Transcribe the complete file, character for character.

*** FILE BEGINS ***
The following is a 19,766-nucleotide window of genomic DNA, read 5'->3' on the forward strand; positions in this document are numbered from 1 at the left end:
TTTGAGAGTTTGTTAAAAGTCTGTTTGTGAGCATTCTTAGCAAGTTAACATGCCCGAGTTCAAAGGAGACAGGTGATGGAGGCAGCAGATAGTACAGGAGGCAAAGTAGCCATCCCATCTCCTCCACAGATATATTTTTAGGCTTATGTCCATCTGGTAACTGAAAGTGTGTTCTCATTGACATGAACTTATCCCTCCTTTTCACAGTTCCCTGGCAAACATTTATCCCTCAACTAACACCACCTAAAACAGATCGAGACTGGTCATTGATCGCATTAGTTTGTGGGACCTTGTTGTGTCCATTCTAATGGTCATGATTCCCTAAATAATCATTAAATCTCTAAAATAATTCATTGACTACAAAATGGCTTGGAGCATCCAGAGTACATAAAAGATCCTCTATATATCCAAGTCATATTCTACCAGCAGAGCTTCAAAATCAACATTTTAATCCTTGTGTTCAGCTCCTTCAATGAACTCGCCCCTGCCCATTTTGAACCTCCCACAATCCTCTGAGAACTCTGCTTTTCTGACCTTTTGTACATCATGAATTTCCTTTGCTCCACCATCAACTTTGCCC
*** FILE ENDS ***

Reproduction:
The following is a 19,766-nucleotide window of genomic DNA, read 5'->3' on the forward strand; positions in this document are numbered from 1 at the left end:
TTTGAGAGTTTGTTAAAAGTCTGTTTGTGAGCATTCTTAGCAAGTTAACATGCCCGAGTTCAAAGGAGACAGGTGATGGAGGCAGCAGATAGTACAGGAGGCAAAGTAGCCATCCCATCTCCTCCACAGATATATTTTTAGGCTTATGTCCATCTGGTAACTGAAAGTGTGTTCTCATTGACATGAACTTATCCCTCCTTTTCACAGTTCCCTGGCAAACATTTATCCCTCAACTAACACCACCTAAAACAGATCGAGACTGGTCATTGATCGCATTAGTTTGTGGGACCTTGTTGTGTCCATTCTAATGGTCATGATTCCCTAAATAATCATTAAATCTCTAAAATAATTCATTGACTACAAAATGGCTTGGAGCATCCAGAGTACATAAAAGATCCTCTATATATCCAAGTCATATTCTACCAGCAGAGCTTCAAAATCAACATTTTAATCCTTGTGTTCAGCTCCTTCAATGAACTCGCCCCTGCCCATTTTGAACCTCCCACAATCCTCTGAGAACTCTGCTTTTCTGACCTTTTGTACATCATGAATTTCCTTTGCTCCACCATCAACTTTGCCC